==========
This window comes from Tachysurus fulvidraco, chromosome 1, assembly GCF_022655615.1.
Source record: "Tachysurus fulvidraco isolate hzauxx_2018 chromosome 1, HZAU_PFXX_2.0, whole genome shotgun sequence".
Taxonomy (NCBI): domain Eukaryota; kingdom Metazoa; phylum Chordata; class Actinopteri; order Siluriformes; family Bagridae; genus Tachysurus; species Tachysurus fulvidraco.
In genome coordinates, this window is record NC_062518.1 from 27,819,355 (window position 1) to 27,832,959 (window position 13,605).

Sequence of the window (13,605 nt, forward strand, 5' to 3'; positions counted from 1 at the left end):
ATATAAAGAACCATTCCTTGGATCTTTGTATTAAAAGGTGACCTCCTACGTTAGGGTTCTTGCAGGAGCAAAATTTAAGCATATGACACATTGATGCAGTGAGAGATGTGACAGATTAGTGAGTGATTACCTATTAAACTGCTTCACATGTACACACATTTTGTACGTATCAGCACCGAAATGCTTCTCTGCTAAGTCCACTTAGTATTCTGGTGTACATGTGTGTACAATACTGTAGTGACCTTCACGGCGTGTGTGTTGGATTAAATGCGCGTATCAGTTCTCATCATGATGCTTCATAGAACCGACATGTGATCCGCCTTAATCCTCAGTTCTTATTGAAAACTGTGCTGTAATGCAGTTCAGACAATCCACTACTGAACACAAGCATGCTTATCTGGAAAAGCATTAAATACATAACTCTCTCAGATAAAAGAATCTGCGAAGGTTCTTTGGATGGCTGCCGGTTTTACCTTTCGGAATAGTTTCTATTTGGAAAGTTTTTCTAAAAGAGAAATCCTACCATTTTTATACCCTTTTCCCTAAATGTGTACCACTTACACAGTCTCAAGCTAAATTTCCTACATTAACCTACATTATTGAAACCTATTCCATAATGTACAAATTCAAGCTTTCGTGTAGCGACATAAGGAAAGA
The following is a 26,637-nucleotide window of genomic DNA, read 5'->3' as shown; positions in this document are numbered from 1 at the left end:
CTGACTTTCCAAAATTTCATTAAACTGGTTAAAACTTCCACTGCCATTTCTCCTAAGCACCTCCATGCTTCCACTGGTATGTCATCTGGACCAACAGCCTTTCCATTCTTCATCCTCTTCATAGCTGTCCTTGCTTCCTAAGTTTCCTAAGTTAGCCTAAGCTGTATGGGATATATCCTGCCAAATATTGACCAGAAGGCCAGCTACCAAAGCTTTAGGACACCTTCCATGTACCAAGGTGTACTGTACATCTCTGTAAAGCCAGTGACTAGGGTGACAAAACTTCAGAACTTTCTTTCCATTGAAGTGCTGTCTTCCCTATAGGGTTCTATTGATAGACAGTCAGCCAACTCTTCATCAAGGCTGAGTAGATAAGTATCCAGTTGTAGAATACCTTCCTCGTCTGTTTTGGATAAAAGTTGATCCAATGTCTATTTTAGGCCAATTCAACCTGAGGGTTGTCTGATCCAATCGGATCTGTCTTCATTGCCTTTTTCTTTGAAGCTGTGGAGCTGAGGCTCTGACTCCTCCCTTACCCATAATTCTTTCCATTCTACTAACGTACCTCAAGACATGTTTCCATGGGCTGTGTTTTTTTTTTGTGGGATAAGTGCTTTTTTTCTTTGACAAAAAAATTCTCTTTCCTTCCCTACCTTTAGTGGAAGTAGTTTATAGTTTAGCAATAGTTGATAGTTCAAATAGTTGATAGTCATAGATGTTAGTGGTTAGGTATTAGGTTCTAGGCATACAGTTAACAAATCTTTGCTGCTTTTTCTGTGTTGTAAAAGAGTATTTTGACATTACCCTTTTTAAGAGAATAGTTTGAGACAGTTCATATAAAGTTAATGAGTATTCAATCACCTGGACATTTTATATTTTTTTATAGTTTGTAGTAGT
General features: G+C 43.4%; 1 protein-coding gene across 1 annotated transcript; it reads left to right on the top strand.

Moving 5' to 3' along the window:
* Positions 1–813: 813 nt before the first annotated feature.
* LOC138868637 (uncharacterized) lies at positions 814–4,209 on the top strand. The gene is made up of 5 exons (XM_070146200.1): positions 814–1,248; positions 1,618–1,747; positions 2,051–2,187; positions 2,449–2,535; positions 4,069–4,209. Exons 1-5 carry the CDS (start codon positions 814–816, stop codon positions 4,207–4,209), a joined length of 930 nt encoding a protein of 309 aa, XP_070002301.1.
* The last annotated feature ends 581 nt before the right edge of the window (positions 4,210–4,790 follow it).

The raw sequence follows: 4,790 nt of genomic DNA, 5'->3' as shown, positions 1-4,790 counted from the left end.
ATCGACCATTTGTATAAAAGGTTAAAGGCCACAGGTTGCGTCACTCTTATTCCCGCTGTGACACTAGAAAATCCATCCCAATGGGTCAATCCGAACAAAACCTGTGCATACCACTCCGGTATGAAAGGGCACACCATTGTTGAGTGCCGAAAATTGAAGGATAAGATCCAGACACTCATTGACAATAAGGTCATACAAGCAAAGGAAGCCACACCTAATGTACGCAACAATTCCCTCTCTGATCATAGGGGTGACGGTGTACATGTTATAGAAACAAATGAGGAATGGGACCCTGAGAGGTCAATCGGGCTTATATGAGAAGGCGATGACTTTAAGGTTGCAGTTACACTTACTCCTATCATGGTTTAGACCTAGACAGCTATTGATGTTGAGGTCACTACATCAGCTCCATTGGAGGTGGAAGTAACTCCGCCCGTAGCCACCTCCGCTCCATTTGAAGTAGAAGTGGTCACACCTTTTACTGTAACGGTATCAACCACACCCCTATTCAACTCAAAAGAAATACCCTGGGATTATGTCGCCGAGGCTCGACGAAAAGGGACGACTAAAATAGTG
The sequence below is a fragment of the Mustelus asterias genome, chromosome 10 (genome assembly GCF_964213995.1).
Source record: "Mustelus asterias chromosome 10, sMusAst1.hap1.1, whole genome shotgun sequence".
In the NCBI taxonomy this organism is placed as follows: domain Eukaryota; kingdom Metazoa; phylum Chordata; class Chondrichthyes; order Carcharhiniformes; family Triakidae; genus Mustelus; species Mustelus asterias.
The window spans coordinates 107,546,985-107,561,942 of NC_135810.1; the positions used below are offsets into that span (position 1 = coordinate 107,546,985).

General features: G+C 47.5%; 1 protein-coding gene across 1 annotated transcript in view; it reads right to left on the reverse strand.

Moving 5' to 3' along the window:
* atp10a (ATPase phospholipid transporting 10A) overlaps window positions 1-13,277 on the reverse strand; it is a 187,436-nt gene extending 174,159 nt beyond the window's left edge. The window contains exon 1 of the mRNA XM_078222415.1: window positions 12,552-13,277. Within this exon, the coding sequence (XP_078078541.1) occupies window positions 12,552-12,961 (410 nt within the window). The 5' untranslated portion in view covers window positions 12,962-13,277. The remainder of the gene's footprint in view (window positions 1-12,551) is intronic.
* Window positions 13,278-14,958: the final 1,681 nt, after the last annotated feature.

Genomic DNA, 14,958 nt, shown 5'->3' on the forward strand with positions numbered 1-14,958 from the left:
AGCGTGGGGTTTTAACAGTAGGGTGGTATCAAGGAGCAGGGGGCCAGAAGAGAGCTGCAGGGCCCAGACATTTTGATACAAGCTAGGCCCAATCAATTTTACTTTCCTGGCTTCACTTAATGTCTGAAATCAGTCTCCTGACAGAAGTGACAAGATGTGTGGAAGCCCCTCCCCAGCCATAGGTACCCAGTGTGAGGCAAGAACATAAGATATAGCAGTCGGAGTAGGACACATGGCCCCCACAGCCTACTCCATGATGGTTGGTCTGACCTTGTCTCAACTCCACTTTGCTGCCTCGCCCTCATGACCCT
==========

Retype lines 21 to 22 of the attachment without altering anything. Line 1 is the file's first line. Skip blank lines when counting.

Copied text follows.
Moving 5' to 3' along the window:
* atp10a (ATPase phospholipid transporting 10A) overlaps window positions 1-13,277 on the reverse strand; it is a 187,436-nt gene extending 174,159 nt beyond the window's left edge. The window contains exon 1 of the mRNA XM_078222415.1: window positions 12,552-13,277. Within this exon, the coding sequence (XP_078078541.1) occupies window positions 12,552-12,961 (410 nt within the window). The 5' untranslated portion in view covers window positions 12,962-13,277. The remainder of the gene's footprint in view (window positions 1-12,551) is intronic.